2020 Congressional mandate requires staffed ticketing operations at all Amtrak stations
BY CHUCK VANDENBERG
FORT MADISON – A congressional mandate that apparently didn’t land on Fort Madison officials radar has the city back to its original signed agreement with Amtrak in relocating the depot to Riverview Park.
At Tuesday’s City Council meeting, Fort Madison Mayor Matt Mohrfeld said he was “embarrassed” that his information was out of date on a ticketing mandate from the Federal Railroad Association that required a manned ticketing presence in the new depot.
Mohrfeld had been looking forward to being the first to step off onto the new depot next month, but that may be delayed as the city looks to complete its agreed upon renovations for Amtrak passenger services at the new location.
The agreements that have been signed between the city and Amtrak have always included a staff for ticketing, including the necessary IT space, passenger counters and amenities, including a waiting room for up to 31 people.
Marc Magliari, a spokesperson for Amtrak, said Amtrak personnel are currently working with city officials on how the building can be used for all the entities involved, including the North Lee County Historical Society.
However when upgrades were done over the past several years to the NLCHS building to accommodate the new depot, counters weren’t installed and there wasn’t room allocated for baggage storage and increased Information Technology infrastructure, or security spaces.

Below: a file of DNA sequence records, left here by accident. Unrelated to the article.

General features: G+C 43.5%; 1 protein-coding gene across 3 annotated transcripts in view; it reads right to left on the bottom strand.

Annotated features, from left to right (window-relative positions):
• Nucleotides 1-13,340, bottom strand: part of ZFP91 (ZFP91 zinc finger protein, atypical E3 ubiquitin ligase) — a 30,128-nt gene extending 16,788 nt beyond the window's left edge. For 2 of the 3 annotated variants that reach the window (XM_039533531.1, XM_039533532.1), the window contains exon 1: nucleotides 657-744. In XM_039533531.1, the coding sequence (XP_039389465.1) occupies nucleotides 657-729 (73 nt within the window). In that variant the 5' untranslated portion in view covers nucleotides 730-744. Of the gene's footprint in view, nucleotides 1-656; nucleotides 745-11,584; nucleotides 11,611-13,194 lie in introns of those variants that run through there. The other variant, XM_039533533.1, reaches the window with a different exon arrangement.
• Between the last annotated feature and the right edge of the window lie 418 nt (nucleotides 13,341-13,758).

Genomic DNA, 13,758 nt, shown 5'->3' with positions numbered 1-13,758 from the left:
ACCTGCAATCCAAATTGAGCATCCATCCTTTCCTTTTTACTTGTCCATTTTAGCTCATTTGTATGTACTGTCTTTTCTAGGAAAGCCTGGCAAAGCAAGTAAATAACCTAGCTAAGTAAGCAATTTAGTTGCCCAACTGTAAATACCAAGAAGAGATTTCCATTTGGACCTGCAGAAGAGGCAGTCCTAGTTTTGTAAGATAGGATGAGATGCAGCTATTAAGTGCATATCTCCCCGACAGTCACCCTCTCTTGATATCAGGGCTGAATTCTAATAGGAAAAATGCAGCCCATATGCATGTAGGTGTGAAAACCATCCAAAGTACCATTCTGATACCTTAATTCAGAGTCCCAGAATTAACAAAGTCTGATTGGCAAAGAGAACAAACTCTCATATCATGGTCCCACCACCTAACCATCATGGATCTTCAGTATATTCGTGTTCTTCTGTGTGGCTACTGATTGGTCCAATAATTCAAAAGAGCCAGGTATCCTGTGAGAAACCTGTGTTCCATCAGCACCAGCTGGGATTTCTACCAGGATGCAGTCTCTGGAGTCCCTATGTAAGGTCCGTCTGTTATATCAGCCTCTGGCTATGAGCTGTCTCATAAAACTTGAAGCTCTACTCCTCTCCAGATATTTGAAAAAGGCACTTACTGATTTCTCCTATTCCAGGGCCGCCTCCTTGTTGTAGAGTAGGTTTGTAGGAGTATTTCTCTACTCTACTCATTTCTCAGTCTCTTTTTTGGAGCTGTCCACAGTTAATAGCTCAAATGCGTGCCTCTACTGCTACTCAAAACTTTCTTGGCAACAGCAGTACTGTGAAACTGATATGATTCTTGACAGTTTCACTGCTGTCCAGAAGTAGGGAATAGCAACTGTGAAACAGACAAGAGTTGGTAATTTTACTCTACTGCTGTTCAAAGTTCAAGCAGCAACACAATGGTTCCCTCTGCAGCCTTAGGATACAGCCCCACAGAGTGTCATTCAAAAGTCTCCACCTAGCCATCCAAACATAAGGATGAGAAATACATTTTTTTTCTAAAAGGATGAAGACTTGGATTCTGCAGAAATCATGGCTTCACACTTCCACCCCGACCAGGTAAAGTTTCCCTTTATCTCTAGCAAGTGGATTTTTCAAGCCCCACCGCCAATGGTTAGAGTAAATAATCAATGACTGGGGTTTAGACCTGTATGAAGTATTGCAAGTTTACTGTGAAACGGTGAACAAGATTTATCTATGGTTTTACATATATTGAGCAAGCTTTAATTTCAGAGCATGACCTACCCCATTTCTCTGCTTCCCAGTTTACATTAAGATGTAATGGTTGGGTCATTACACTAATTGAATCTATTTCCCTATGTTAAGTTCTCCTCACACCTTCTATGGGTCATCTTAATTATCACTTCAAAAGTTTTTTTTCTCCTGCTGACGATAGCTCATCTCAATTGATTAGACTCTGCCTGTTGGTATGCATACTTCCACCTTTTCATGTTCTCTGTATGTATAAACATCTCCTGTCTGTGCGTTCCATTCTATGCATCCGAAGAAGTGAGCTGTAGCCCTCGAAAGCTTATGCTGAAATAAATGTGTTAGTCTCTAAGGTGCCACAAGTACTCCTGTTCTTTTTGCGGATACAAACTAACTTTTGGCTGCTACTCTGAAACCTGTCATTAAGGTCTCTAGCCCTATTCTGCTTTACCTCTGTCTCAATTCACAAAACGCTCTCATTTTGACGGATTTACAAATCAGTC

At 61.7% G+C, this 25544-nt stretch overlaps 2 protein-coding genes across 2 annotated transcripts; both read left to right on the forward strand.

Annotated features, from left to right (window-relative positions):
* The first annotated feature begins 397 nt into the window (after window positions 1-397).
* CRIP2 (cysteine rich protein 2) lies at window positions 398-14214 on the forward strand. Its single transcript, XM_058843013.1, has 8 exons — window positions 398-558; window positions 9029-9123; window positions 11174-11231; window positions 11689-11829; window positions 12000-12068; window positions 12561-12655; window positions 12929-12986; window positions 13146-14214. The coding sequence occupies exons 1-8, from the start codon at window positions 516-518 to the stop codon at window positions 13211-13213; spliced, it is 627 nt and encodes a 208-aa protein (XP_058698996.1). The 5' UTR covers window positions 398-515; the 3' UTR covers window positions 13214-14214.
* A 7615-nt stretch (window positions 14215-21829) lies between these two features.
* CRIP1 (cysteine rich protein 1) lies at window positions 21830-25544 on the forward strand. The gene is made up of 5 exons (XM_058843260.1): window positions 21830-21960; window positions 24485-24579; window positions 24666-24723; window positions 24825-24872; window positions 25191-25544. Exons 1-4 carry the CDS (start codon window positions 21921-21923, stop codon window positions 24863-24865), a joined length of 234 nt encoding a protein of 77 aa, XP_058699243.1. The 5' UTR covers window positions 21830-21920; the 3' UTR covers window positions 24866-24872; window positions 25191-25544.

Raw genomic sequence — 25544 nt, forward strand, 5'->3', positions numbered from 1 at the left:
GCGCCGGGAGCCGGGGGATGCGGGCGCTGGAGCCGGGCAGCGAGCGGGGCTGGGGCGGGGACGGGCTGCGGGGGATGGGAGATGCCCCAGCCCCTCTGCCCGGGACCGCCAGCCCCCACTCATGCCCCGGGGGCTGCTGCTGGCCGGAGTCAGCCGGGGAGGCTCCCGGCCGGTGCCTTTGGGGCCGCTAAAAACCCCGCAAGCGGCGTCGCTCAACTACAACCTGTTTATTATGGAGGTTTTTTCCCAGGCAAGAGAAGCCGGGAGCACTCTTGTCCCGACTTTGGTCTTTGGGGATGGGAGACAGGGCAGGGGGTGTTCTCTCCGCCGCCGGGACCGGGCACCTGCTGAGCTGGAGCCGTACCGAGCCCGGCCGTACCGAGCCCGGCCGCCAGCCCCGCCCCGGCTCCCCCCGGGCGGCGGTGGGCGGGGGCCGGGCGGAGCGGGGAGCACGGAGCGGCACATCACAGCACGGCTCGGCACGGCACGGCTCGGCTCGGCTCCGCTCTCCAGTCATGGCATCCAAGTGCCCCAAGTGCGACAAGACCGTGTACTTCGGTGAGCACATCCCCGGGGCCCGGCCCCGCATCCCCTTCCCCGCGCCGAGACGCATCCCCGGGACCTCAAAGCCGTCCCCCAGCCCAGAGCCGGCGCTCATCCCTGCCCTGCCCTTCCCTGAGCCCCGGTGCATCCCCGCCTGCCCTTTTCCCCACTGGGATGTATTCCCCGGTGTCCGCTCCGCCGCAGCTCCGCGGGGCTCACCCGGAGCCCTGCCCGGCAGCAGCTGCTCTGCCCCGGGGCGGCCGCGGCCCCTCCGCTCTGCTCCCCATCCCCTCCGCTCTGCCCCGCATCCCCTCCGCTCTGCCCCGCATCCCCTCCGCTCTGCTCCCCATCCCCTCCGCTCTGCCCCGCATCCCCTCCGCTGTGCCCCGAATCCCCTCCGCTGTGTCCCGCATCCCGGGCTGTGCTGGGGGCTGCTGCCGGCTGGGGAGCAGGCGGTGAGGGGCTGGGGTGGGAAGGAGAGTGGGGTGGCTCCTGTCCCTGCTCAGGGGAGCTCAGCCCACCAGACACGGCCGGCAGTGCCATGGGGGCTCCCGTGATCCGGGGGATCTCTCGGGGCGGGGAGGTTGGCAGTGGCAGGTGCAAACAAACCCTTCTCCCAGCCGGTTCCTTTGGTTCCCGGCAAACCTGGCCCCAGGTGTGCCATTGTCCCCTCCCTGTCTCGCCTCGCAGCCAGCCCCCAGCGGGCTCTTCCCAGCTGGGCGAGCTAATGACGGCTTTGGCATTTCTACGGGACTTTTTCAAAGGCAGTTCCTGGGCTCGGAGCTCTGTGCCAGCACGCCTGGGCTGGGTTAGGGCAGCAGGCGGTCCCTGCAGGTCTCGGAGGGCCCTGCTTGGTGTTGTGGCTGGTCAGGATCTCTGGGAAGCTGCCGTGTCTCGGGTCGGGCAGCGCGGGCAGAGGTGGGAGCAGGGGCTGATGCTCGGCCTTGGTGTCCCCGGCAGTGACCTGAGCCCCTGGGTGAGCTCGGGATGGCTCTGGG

City officials were operating under the impression that Amtrak wasn’t going to staff the Fort Madison depot and it would just be a kiosk stop, as it has been for the past three years at the current location.
But last week Mohrfeld met with Amtrak officials on the project to update the agreement with new plans and was told the station would indeed be a staffed ticket station. The mayor was looking to include other options for the space if it wasn’t needed for ticketing operations.
The city started remodeling the depot about a decade ago in preparation for the relocation.
Mohrfeld said he’d like to see the depot also be the city’s new welcome center and was going to talk about reducing the original agreements specs to allow other things to be done with that space.
“If it’s not going to be a ticketed station, let’s rethink the original deal. If we’re not checking baggage, there’s no need for a room. No need for a safe room, no IT room and no ticket counter,” Mohfeld said Wednesday.
“So we bring all these people together and I start that conversation and they tell me we are mandated to make that a ticketed counter…and I was just dead in the water. And I have to take ownership of some of the miscommunication. I don’t like saying that, but I have to.”
Mohrfeld said the outcome is still a good outcome for the city. But some additional renovations will have to take place now at the depot, which will, in all likelihood, delay the opening of the depot.
“This is good. We’re going to have a fully ticketed station,” Mohrfeld said.